Time And The Conways
Royal Lyceum, Edinburgh, Until March 9;
transferring to Dundee Rep, March 13-30
Second Coming/Winter, Again
Seen at Dundee Rep;
touring until May 29
Reviewed by Mark Brown
From Chekhov, Ibsen and Strindberg to Danish filmmaker Thomas Vinterberg (Festen) and, most recently, English television dramatist Stephen Poliakoff (Dancing On The Edge), we seem to have lost none of our fascination for watching the carefully constructed image of the bourgeois family unravelling before our eyes. J.B. Priestley’s Time And The Conways (currently receiving a faithful co-production by Dundee Rep and the Lyceum) is in a similar vein.
The piece is coloured – like Priestley’s most famous drama, An Inspector Calls – by the author’s Fabian socialism. It charts the shifting fortunes of the seemingly impregnable Conway family as, in the aftermath of the death of its patriarch, it is buffeted by the First World War, the General Strike, the Wall Street Crash and the bare knuckle economics of a nouveau riche breed of capitalist.
Shifting forward and back, between 1919 and 1937, it is a sturdy, some might say dated, well made play. Dundee Rep joint artistic director Jemima Levick has fashioned a production which rises, but rarely soars (although just how high Priestley’s drama is capable of soaring is a moot point).
Designer Ti Green’s deadening, grey, Magritte-esque set (in which a table emerges from a wall, as if appearing through a cloud) has an evanescence which is appropriate to the uncertainty of the Conways’ fortunes. Jessica Tomchak (as the once carefree beauty Hazel Conway) and Martin McBride (the disastrously favoured son, Robin) give strong performances in the midst of a largely accomplished cast, but there is such an inherent restraint (emotionally, intellectually and politically) within the play itself that one can’t help but feel that it is a somewhat conservative choice for the 21st-century stage.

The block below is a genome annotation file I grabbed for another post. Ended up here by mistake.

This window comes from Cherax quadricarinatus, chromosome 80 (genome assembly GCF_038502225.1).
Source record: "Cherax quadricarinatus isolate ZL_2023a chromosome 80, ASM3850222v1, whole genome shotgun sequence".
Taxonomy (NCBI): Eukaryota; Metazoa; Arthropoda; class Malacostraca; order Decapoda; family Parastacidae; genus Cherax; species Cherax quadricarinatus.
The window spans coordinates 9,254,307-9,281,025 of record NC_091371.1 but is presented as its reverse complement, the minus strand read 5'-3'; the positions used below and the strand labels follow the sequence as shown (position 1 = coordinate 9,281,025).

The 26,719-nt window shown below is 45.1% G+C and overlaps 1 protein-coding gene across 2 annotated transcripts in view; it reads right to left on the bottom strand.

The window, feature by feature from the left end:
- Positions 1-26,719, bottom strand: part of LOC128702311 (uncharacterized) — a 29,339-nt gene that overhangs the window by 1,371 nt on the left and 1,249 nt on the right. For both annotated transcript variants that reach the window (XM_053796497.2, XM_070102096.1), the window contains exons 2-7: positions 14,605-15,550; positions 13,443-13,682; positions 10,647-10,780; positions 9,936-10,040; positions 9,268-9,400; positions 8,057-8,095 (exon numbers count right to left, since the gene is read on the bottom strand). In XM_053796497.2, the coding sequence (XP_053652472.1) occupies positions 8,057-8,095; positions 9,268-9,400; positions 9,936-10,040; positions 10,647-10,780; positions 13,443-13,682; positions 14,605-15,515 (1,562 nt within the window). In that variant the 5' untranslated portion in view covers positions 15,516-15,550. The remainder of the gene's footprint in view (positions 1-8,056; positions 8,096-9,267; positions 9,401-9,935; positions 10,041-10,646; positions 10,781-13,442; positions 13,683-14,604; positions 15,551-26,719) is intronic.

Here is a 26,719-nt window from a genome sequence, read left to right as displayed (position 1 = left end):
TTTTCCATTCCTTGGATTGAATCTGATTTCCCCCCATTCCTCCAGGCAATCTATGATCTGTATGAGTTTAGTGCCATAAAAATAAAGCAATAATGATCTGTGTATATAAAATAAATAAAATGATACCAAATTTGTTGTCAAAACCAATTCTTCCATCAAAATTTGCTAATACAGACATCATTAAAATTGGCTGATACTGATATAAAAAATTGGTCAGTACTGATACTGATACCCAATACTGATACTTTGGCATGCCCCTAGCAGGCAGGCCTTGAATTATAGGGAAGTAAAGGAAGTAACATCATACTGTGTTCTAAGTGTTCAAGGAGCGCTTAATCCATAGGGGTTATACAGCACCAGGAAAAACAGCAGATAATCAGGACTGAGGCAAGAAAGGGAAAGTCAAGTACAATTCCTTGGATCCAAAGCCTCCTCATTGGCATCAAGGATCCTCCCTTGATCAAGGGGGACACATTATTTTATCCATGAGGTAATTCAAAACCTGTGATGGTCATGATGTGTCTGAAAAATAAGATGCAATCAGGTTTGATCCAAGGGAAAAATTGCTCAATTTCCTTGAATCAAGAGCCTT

There’s little sign of conservatism in Second Coming/Winter, Again, the new double bill from Dundee Rep’s resident sister company Scottish Dance Theatre. It is difficult to imagine a more distinct contrast between two modern dance pieces than exists here, between the works of Los Angeles’s choreographer Victor Quijada and his Norwegian counterpart Jo Strømgren.
Quijada’s piece combines a series of metatheatrical (and not very funny) jokes – about a supposed series of disasters in the theatre, an injury to a dancer etc. – with a dance style and a musical score which are observably influenced by US street culture. Competing solos, confrontational choreography and the clash between hip hop and European classical musics sometimes make the piece seem like a postmodern West Side Story.
Often physically virtuosic, the work has its moments of tension, vulnerability, pathos and poignancy. Frustratingly, however, these are overwhelmed by its self-ironising postmodernism, which not only irritates, but also (in the passages of speech) reminds us that dancers are not actors.
Strømgren (who is remembered fondly by many Edinburgh Fringe goers for pieces such as The Hospital and The Convent) is a very different proposition from Quijada. In Winter, Again, mud-spattered people emerge from an abstracted forest in which (Chekhov-style) a seagull has been shot. It is the first of a series of animals to die in the midst of a lost, disorientated and fearful chorus which is reminiscent of the wretched characters of Maurice Maeterlinck’s play The Blind.
By turns bleakly comic and beautifully sensual, the piece is performed to exquisite Schubert lieder. Subtly emotive, it is considerably more substantial than its companion piece.
For Scottish Dance Theatre tour dates, visit: http://www.scottishdancetheatre.com
These reviews were originally published in the Sunday Herald on March 3, 2013
© Mark Brown